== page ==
The point here is that we are stuck. Either we enter into mutually assured destruction or we take a chance the market will work its way out of this with new brokerage companies, new bank accounts and some fashion of keep from starving socialism to float the bankrupt. In either case, the country is broke and the world is broke along with the country because all that is owned by the rest of the world was borrowed by the United States. The inflation game has no solution at this point. There is no way that demand can be sustained by inflation, as the only inflation machine in the world is the US. The inflation cookie jar is American housing and American housing is collapsing in price during a boom. What happens when housing sales go back to normal, in the 3.5 million range? It appears to me that we then have as many as 2 years supply of homes on the market and the only remedy for those that have to sell is foreclosure. There are vacant existing homes in the US that exceed 2 years supply at this time, meaning that to solve demand, no one would have to move for 2 years and all the housing needs could be solved. This isn't a situation where we have a 90 day down period and the sales pick up with the economy. In fact, the economy is hitting on all cylinders, except the housing bubble has burst. The only reason we are selling 5 million units a year is the economy is booming. A recession takes home prices to the depths of hell and sales maybe down to 2.5 million, half of what we see now. It also destroys the fairy tale Wall Street has read to us.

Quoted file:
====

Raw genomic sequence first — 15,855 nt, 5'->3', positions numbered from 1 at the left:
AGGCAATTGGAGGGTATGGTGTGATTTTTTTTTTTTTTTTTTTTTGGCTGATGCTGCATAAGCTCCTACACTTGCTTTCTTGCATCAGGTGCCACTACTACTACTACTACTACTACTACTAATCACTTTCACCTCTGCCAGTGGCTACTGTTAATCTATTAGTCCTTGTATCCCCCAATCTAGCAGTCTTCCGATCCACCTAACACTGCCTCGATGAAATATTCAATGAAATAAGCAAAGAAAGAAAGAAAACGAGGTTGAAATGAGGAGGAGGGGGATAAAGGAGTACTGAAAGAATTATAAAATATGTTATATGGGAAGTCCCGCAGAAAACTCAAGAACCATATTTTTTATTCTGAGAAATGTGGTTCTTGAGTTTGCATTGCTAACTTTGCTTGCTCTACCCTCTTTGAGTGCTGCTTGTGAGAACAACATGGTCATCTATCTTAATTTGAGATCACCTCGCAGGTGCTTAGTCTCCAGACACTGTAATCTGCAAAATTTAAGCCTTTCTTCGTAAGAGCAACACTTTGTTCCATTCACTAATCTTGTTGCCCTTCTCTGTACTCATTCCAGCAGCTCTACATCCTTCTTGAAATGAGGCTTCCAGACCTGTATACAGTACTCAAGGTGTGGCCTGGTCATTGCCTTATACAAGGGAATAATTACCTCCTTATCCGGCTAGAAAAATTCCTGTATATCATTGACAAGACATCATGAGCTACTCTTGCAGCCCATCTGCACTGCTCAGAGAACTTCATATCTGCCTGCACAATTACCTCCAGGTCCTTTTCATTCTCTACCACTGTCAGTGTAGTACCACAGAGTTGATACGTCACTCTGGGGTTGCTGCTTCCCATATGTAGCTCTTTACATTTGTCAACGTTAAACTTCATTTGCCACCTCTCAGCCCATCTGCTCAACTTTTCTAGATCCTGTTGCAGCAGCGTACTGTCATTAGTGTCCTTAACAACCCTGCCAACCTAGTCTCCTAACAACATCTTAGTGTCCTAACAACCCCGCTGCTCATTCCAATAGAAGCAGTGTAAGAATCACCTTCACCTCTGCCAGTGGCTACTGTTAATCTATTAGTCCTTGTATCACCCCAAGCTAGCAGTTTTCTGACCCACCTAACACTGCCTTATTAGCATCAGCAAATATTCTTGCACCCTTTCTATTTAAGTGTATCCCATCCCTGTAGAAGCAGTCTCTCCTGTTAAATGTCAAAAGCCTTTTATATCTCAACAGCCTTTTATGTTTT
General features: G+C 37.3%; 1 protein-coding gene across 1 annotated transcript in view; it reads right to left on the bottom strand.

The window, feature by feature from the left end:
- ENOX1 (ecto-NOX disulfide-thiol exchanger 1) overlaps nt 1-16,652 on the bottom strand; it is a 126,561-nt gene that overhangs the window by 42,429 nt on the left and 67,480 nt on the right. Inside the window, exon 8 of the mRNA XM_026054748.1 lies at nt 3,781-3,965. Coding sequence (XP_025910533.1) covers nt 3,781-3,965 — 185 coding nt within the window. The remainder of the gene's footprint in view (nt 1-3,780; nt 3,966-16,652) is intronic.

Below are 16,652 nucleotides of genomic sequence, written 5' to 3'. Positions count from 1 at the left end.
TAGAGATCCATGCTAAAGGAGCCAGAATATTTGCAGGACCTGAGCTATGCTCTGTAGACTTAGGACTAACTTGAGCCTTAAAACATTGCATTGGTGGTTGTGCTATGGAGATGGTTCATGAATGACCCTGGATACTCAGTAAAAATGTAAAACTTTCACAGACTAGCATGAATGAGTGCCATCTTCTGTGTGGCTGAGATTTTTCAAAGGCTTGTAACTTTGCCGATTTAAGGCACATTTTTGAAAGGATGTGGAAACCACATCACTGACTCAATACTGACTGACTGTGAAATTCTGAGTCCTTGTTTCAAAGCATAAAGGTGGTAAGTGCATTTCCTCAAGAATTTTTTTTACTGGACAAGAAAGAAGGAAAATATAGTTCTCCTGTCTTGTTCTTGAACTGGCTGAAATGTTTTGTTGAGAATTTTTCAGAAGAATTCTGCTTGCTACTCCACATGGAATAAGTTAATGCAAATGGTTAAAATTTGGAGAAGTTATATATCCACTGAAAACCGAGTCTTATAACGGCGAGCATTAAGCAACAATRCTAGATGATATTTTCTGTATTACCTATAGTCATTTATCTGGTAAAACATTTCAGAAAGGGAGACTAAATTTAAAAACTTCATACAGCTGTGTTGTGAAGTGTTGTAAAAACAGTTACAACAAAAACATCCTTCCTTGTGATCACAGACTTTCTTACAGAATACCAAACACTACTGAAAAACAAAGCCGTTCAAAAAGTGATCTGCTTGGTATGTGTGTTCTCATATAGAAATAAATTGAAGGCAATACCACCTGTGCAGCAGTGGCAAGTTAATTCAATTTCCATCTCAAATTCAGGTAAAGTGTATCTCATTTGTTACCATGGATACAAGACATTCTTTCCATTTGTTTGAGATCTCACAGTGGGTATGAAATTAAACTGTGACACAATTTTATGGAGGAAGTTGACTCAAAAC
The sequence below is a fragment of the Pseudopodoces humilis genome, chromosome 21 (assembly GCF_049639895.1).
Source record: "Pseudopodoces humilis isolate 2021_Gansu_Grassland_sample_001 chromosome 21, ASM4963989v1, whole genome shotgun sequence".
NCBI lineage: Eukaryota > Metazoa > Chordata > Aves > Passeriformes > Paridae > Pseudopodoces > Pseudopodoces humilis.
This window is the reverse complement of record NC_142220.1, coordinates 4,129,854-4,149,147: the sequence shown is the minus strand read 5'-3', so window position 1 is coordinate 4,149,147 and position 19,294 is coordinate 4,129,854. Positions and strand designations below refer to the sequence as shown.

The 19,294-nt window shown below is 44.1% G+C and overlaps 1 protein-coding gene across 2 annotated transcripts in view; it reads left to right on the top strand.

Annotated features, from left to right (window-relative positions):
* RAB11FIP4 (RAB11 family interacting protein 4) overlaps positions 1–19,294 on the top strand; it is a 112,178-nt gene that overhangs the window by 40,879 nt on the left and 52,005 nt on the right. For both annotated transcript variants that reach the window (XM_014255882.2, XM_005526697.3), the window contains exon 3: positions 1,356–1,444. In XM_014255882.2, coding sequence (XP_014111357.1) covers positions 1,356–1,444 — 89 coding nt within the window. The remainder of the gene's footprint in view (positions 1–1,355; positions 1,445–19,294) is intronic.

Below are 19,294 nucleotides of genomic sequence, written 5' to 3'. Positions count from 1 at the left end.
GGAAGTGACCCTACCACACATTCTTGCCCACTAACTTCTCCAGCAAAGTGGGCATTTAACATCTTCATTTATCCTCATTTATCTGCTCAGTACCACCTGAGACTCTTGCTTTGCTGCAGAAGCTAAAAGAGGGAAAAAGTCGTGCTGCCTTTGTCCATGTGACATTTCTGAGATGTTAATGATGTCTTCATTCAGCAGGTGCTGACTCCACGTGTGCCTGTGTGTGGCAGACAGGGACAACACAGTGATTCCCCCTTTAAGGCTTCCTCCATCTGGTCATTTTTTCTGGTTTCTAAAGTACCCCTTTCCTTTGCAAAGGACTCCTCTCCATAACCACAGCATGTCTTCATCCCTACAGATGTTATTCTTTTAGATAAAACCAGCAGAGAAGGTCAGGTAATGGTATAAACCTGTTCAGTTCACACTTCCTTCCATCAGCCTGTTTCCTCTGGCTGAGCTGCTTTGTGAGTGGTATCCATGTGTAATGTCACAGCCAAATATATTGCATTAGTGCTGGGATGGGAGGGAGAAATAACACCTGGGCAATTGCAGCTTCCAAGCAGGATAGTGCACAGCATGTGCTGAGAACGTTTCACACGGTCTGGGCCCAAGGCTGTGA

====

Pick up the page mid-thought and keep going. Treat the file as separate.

Tuesday, April 8, 2008

Who has the free money to get us out of this?

There is a guy on the Prudent Bear board who calls himself Raven. Raven comes along every rally and tells the bears they are going to be buried by a record move in the market up. He isn't the only one out there calling for a massive rally to bury all bears and make all that are in rich. CNBC parades these guys across the stage every day. Monday, April 7, 2008, Washington Mutual received $7 billion in new capital for essentially 50% of is stock. The new price was $7 per share though Wamu was trading for around $11. Bulls had another one fixed, at least they think so.